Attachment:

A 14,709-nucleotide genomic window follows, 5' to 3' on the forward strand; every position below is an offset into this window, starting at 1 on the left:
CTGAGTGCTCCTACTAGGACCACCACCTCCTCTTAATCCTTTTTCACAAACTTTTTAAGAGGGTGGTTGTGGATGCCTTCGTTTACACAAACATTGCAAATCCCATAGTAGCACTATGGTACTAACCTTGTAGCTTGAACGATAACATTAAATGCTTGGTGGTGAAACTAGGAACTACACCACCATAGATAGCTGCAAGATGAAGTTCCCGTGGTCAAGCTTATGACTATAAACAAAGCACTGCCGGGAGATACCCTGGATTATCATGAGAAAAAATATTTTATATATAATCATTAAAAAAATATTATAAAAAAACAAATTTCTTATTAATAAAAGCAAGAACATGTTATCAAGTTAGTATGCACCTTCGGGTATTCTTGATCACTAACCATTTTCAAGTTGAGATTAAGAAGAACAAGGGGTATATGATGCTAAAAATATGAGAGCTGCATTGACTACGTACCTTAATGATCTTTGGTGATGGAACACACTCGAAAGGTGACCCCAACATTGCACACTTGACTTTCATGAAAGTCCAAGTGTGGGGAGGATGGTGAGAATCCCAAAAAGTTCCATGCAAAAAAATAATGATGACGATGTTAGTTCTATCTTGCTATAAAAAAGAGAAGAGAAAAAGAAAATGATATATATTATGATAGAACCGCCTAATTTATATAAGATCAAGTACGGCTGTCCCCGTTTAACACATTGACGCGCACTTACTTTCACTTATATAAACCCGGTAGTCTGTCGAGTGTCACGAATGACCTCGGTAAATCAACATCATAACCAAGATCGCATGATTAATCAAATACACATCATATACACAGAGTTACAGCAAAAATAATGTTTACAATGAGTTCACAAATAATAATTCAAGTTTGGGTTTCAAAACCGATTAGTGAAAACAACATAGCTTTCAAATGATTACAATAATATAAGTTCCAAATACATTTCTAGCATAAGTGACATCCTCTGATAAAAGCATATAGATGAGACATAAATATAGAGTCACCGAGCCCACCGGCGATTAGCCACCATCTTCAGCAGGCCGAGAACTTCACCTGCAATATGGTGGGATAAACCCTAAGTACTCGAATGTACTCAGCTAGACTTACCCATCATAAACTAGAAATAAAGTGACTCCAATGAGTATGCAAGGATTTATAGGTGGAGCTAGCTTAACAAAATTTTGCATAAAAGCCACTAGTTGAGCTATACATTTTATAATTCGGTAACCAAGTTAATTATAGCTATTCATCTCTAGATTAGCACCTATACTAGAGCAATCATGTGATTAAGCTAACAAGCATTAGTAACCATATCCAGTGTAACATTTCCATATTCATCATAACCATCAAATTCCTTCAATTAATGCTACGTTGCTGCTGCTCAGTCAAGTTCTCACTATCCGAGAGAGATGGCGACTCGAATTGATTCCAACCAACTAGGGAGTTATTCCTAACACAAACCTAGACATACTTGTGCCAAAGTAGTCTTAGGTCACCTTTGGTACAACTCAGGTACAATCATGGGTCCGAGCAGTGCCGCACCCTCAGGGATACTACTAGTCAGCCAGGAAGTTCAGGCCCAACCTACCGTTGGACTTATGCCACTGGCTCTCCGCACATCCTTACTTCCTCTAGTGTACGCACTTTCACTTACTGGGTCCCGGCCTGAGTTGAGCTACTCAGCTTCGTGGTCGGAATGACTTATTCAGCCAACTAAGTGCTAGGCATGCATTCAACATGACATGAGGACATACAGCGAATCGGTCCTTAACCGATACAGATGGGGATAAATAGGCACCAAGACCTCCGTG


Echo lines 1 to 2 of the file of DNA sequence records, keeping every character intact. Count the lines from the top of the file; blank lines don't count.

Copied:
A 14,709-nucleotide genomic window follows, 5' to 3' on the forward strand; every position below is an offset into this window, starting at 1 on the left:
CTGAGTGCTCCTACTAGGACCACCACCTCCTCTTAATCCTTTTTCACAAACTTTTTAAGAGGGTGGTTGTGGATGCCTTCGTTTACACAAACATTGCAAATCCCATAGTAGCACTATGGTACTAACCTTGTAGCTTGAACGATAACATTAAATGCTTGGTGGTGAAACTAGGAACTACACCACCATAGATAGCTGCAAGATGAAGTTCCCGTGGTCAAGCTTATGACTATAAACAAAGCACTGCCGGGAGATACCCTGGATTATCATGAGAAAAAATATTTTATATATAATCATTAAAAAAATATTATAAAAAAACAAATTTCTTATTAATAAAAGCAAGAACATGTTATCAAGTTAGTATGCACCTTCGGGTATTCTTGATCACTAACCATTTTCAAGTTGAGATTAAGAAGAACAAGGGGTATATGATGCTAAAAATATGAGAGCTGCATTGACTACGTACCTTAATGATCTTTGGTGATGGAACACACTCGAAAGGTGACCCCAACATTGCACACTTGACTTTCATGAAAGTCCAAGTGTGGGGAGGATGGTGAGAATCCCAAAAAGTTCCATGCAAAAAAATAATGATGACGATGTTAGTTCTATCTTGCTATAAAAAAGAGAAGAGAAAAAGAAAATGATATATATTATGATAGAACCGCCTAATTTATATAAGATCAAGTACGGCTGTCCCCGTTTAACACATTGACGCGCACTTACTTTCACTTATATAAACCCGGTAGTCTGTCGAGTGTCACGAATGACCTCGGTAAATCAACATCATAACCAAGATCGCATGATTAATCAAATACACATCATATACACAGAGTTACAGCAAAAATAATGTTTACAATGAGTTCACAAATAATAATTCAAGTTTGGGTTTCAAAACCGATTAGTGAAAACAACATAGCTTTCAAATGATTACAATAATATAAGTTCCAAATACATTTCTAGCATAAGTGACATCCTCTGATAAAAGCATATAGATGAGACATAAATATAGAGTCACCGAGCCCACCGGCGATTAGCCACCATCTTCAGCAGGCCGAGAACTTCACCTGCAATATGGTGGGATAAACCCTAAGTACTCGAATGTACTCAGCTAGACTTACCCATCATAAACTAGAAATAAAGTGACTCCAATGAGTATGCAAGGATTTATAGGTGGAGCTAGCTTAACAAAATTTTGCATAAAAGCCACTAGTTGAGCTATACATTTTATAATTCGGTAACCAAGTTAATTATAGCTATTCATCTCTAGATTAGCACCTATACTAGAGCAATCATGTGATTAAGCTAACAAGCATTAGTAACCATATCCAGTGTAACATTTCCATATTCATCATAACCATCAAATTCCTTCAATTAATGCTACGTTGCTGCTGCTCAGTCAAGTTCTCACTATCCGAGAGAGATGGCGACTCGAATTGATTCCAACCAACTAGGGAGTTATTCCTAACACAAACCTAGACATACTTGTGCCAAAGTAGTCTTAGGTCACCTTTGGTACAACTCAGGTACAATCATGGGTCCGAGCAGTGCCGCACCCTCAGGGATACTACTAGTCAGCCAGGAAGTTCAGGCCCAACCTACCGTTGGACTTATGCCACTGGCTCTCCGCACATCCTTACTTCCTCTAGTGTACGCACTTTCACTTACTGGGTCCCGGCCTGAGTTGAGCTACTCAGCTTCGTGGTCGGAATGACTTATTCAGCCAACTAAGTGCTAGGCATGCATTCAACATGACATGAGGACATACAGCGAATCGGTCCTTAACCGATACAGATGGGGATAAATAGGCACCAAGACCTCCGTG